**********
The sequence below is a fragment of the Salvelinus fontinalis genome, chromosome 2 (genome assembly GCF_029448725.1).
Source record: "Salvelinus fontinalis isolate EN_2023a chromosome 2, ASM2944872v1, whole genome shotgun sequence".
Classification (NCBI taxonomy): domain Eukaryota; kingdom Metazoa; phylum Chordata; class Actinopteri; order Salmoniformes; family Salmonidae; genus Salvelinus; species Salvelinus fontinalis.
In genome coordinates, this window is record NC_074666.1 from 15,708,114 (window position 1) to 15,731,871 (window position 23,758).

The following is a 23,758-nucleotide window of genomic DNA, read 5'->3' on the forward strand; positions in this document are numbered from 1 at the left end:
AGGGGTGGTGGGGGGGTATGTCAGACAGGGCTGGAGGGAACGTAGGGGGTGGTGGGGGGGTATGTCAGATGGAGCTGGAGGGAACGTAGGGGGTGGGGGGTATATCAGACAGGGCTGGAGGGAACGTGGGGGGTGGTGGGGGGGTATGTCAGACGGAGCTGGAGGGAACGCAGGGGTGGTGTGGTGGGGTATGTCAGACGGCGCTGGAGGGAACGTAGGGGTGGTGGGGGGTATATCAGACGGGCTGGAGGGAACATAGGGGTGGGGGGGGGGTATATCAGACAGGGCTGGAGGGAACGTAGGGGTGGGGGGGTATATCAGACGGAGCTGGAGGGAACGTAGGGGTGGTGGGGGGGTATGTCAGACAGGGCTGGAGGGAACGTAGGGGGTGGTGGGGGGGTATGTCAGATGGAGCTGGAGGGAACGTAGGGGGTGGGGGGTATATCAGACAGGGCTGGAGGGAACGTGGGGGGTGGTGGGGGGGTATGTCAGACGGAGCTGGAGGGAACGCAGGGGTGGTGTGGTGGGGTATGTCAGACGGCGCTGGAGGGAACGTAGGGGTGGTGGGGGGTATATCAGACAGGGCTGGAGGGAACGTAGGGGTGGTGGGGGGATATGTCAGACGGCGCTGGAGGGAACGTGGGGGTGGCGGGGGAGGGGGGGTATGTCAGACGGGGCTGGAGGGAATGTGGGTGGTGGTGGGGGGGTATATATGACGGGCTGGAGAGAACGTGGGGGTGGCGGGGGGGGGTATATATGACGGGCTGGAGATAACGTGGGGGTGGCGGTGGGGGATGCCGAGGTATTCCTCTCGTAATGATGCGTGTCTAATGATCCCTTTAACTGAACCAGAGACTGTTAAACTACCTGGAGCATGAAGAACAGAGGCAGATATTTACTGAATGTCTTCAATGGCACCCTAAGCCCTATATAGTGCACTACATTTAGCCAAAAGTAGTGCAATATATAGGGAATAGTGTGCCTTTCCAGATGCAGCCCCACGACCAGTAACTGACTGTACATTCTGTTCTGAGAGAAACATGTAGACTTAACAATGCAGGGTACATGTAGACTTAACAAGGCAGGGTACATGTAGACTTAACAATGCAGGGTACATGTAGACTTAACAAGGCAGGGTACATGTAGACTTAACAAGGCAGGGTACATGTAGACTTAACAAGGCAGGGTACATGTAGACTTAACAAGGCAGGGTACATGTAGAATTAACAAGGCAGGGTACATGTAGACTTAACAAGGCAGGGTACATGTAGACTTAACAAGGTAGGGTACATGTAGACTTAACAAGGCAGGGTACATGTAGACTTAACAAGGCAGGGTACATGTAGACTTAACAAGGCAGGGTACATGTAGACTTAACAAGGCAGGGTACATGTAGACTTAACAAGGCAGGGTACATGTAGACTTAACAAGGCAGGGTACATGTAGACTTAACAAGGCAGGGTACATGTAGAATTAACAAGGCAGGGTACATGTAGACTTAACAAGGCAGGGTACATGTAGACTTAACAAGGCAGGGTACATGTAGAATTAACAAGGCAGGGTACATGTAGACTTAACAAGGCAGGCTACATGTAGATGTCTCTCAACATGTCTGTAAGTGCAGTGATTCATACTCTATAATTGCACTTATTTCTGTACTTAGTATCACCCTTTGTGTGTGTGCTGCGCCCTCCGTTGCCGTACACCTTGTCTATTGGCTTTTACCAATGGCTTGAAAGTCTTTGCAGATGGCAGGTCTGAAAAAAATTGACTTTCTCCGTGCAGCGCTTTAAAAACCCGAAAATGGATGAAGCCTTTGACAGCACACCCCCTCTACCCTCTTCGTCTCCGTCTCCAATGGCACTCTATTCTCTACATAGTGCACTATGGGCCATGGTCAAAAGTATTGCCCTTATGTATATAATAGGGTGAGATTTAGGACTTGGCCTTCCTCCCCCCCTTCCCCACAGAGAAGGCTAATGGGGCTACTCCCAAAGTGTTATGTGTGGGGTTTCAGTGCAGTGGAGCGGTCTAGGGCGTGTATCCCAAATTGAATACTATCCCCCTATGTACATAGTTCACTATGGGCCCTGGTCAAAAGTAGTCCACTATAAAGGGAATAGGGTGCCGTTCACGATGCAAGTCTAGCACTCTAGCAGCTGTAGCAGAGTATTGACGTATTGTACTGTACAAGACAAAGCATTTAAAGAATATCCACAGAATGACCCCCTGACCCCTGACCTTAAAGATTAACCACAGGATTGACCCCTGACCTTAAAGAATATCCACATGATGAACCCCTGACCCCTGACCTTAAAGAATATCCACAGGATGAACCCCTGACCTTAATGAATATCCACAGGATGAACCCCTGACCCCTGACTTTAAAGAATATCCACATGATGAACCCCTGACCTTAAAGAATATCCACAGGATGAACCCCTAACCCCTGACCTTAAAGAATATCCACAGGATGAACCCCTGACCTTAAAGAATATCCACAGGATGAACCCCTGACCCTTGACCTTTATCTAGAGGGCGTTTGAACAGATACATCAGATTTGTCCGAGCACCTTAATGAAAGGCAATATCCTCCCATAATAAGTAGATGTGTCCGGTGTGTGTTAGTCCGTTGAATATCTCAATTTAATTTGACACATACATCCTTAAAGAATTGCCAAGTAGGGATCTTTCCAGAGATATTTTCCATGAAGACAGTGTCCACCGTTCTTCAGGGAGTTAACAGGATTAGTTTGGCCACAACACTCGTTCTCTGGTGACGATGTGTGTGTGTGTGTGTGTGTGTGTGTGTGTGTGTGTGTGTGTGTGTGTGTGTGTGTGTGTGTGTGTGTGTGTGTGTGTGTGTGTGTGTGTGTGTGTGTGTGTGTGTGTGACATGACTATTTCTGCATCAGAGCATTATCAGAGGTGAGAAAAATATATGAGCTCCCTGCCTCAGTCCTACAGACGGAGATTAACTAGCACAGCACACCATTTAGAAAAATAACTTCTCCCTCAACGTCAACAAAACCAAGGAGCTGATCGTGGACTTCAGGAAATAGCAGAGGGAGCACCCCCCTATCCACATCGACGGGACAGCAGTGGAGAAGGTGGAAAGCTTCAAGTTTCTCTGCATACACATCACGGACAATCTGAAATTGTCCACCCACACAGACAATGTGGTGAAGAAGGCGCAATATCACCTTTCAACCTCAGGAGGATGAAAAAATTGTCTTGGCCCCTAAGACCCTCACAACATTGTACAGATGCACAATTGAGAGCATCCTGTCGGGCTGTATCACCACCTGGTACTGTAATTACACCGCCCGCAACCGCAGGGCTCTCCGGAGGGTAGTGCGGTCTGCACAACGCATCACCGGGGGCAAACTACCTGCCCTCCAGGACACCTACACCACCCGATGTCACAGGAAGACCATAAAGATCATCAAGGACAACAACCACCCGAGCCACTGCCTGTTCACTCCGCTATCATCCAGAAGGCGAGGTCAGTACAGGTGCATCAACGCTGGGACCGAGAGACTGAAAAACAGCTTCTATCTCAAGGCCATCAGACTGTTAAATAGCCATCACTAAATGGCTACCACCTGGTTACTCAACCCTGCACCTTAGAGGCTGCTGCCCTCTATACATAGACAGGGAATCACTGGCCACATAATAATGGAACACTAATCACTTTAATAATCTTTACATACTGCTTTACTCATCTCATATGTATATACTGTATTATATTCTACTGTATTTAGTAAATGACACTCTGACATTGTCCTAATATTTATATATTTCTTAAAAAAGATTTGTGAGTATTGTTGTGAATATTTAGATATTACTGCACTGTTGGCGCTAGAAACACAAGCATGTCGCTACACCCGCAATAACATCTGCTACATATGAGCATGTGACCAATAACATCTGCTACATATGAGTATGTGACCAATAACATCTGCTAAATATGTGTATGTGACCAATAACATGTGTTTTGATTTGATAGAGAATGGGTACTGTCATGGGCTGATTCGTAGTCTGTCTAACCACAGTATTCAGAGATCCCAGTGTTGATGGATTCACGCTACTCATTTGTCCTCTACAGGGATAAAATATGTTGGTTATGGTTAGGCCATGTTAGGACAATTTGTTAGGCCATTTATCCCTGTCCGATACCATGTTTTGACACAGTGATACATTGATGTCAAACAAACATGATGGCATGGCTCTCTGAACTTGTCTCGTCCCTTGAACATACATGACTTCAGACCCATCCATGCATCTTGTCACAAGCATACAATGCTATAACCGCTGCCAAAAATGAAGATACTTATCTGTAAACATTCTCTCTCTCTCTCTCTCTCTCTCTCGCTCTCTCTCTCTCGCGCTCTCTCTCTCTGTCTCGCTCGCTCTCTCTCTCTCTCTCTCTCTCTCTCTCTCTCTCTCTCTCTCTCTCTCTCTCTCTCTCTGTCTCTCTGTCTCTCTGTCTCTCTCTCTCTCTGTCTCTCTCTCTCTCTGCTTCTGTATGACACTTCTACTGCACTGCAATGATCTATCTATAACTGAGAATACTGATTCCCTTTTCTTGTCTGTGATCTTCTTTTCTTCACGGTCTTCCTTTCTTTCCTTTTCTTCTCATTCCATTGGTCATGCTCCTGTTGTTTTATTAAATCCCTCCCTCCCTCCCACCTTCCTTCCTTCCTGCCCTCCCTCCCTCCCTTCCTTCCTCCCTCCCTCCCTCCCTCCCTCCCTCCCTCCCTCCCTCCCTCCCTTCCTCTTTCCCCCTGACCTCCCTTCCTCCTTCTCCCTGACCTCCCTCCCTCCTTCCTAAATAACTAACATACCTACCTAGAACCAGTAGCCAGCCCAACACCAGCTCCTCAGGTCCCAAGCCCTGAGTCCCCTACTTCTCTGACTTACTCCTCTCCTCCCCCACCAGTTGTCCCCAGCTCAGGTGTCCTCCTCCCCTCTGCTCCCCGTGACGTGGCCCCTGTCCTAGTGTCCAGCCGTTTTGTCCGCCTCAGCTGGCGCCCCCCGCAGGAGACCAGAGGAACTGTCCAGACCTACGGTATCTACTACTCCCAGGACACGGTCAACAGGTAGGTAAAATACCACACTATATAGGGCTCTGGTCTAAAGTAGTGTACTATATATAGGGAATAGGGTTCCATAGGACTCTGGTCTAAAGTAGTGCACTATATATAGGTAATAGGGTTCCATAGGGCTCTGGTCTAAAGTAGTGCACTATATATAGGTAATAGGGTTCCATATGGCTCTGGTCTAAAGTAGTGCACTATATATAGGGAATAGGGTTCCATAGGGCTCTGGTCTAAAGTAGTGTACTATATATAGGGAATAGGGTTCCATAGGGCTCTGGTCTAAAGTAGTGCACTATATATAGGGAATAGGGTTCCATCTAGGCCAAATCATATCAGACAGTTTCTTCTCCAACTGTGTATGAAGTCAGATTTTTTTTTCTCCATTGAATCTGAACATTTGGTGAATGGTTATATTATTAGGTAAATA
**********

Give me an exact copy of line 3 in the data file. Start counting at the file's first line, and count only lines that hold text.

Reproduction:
Classification (NCBI taxonomy): domain Eukaryota; kingdom Metazoa; phylum Chordata; class Actinopteri; order Salmoniformes; family Salmonidae; genus Salvelinus; species Salvelinus fontinalis.